Hong Kong authorities believe they have developed the best programme in the world for dealing with drug addiction.
GTV Treatment Centre
SV PAN lorry arriving with new patients
SV Patients towards building
CU & SV Chemist analysing samples (2 shots)
GV PAN INT. ward
CU PULL BACK patient making whicker basket by bed
CU, SVs Patients making wicker work (3 shots)
GV Woodwork shop
SVs patients at woodwork
SV & CU Man filing in metal-work shop
GV & SV Patients with watering cans in garden (3 shots)
CU Patient cutting cabbage in kitchen
SV Patients preparing food (2 shots)
GV & SV Patients playing volleyball (2 shots)
GV Governing Board meeting
CU Official examines record
SV Supt. talking to patient
Sv Patient listens
SV Patient handed papers and leaving
SV PAN patient leaving through gates and away
Initials OS/1713 OS/1749
The film carries actuality sound throughout.
Script is copyright Reuters Limited. All rights reserved
Background: Hong Kong authorities believe they have developed the best programme in the world for dealing with drug addiction.
The British colony has a serious drug addiction problem. One report estimates that at least 80-thousand people -- one in fifty of the population -- are addicted. Some estimates put the proportion even higher.
The key to the treatment programme is a law passed in 1969 which authorises the Governor to commit men and women convicted of offences punishable by imprisonment to treatment centres instead of to prison if they are found to be addicted to drugs.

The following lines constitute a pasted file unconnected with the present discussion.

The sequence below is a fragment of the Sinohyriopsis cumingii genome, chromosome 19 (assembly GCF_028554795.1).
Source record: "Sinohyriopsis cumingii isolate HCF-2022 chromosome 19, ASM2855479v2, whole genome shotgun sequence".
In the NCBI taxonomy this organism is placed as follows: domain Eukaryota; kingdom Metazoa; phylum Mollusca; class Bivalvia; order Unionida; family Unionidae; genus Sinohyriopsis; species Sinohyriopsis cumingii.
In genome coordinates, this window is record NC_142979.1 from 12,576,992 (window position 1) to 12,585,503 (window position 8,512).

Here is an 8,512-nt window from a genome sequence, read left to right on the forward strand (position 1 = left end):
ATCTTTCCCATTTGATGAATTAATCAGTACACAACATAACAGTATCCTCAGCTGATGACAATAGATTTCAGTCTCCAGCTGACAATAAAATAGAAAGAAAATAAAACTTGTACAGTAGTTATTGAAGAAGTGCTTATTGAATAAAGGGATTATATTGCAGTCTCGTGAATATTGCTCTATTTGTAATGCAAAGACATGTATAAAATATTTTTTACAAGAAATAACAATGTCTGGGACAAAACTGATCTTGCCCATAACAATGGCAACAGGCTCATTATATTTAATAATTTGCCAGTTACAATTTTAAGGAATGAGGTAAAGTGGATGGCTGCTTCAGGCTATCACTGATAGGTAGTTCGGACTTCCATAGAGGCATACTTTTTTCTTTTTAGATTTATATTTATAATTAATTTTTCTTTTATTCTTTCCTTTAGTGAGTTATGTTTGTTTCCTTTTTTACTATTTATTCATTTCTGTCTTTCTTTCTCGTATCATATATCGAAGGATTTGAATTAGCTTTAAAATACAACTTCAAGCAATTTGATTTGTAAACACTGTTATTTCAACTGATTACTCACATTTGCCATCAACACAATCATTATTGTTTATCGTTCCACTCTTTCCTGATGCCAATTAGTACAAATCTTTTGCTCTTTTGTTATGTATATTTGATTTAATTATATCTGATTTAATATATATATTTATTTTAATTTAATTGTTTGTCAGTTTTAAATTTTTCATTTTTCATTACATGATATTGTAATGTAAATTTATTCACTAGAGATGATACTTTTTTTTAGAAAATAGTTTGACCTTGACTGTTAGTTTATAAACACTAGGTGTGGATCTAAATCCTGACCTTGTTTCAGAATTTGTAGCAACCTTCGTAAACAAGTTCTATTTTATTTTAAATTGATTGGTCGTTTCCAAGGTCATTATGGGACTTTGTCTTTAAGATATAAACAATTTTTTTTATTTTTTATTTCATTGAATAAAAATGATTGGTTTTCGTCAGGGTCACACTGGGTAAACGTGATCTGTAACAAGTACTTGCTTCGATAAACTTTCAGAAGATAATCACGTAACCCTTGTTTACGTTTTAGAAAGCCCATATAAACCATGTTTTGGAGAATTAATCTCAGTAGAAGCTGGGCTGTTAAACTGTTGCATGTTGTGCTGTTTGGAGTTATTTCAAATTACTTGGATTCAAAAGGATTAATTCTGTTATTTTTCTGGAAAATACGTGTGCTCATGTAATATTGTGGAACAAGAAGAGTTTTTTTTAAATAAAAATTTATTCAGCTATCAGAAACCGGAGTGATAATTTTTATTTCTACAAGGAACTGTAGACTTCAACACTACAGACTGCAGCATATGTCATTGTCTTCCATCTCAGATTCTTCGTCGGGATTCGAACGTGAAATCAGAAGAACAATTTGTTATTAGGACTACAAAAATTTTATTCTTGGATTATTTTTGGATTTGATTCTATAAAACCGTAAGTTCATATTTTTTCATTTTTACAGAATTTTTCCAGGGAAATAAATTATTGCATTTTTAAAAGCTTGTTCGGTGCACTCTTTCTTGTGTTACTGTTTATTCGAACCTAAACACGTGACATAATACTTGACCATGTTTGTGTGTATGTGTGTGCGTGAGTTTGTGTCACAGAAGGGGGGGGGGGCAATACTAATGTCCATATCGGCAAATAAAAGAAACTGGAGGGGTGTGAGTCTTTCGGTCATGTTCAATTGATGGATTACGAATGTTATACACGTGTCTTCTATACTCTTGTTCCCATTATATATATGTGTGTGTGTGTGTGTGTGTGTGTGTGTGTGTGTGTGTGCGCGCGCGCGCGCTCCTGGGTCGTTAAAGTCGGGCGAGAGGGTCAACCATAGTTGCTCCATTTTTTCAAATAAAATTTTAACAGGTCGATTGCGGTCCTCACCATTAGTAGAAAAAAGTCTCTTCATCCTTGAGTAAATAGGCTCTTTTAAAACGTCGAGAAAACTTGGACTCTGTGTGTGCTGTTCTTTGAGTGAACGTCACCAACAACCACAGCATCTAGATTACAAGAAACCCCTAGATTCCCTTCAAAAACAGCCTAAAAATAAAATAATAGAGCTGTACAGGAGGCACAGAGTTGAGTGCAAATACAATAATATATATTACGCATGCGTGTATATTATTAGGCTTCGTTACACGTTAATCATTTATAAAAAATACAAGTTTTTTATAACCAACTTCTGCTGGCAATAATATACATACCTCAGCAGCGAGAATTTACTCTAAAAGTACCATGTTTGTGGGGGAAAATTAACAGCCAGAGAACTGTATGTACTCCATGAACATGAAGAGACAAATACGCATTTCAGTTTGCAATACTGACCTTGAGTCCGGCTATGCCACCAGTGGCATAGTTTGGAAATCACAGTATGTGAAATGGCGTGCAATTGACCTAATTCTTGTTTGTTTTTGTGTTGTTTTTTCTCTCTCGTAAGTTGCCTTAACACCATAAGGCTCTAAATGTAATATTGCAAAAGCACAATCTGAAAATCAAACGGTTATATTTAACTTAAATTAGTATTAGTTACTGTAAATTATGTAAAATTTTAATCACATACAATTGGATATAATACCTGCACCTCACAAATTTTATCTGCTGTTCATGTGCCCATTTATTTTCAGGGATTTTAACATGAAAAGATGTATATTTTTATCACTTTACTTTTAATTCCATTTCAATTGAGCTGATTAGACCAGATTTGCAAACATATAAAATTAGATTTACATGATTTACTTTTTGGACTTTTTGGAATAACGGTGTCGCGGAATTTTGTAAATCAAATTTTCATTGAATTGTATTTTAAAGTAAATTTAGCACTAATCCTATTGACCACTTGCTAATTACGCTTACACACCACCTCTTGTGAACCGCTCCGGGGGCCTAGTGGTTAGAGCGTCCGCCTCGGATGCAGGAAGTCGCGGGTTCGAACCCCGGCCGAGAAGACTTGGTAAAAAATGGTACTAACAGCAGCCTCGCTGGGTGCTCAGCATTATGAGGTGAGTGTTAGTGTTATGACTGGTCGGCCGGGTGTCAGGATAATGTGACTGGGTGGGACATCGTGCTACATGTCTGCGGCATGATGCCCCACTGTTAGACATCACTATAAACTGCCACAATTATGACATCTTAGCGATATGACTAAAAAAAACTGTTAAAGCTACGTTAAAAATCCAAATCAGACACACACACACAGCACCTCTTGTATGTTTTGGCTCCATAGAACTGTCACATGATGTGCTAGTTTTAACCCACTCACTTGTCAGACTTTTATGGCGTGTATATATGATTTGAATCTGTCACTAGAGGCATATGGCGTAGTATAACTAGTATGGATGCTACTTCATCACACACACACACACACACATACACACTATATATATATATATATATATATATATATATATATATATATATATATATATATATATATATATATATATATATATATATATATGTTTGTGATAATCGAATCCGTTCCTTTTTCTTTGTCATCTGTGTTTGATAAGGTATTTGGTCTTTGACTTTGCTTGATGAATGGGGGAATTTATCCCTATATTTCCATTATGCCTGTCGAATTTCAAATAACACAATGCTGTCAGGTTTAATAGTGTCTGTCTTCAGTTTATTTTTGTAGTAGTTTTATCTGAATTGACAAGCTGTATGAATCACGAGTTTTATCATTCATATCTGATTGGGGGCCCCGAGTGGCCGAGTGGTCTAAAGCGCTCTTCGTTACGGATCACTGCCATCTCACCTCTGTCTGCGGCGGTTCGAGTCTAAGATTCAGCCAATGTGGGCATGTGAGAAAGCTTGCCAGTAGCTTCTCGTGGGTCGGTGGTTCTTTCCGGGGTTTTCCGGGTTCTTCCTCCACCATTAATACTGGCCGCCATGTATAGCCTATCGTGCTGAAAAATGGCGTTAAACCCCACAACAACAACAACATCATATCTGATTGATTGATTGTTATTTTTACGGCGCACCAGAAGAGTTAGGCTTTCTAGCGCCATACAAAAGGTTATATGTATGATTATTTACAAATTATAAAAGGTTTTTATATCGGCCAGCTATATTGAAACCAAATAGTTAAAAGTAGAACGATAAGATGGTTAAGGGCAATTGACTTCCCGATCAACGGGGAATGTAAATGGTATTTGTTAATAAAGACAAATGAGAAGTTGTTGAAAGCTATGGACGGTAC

Three main treatment and rehabilitation centres now exist, run by the Prisons Department, and between them they have accommodation for nearly 14-hundred male and female addicts.
This film shows one of these -- the Tai Lam Addiction Treatment Centre. It follows a number of patients as they arrive; shows indoor and outdoor activities of the patients; and a discharged patient leaving.
Patients stay from six to eighteen months, and when they leave remain under supervision for a year.
SYNOPSIS: In Hong Kong, Government authorities believe they have devised a better way of treating drug addicts than anywhere else in the world. Under powers granted the Governor in 1969 people convicted of offence punishable by imprisonment can be committed to a drug treatment centre like this if they are addicted to a dangerous drug.
Regular medical checks are made on all the patients. Diet is carefully planned and records are kept of their weight.
As soon as possible the people ordered to the treatment centres are given work to do. Many have already overcome the agony of the withdrawal period in a prison or other centre. If they have not, the Tai Lam Treatment Centre has a hospital where doctors help patients by giving them medicines...The kind of work a patient does depends on how strong he is, and upon whether he has a trade.
Carpenters, for example, work at their trade.....
Metal-workers at theirs.....
Other do healthy work out of doors. They make paths, plant trees, and work in villages. Work of this kind - much of it in the open-air - is found to be very beneficial for the health of these people who with a proper diet, always put on weight in the treatment centres.
Everybody is encouraged to play indoor and outdoor games. This centre has a football team which plays against teams visiting from outside clubs.
All the people meet regularly in groups to discuss their problems with members of staff. All patients are considered for release or a short leave at the end of six months. The longest detention period is eighteen months, but there is always a compulsory year of after-care, during which released patients are kept under supervision by Prison Department officials and offered help with their problems.
Hong Kong now has three centres with room for nearly fourteen-hundred addicts. Officials believe they are proving a unique success.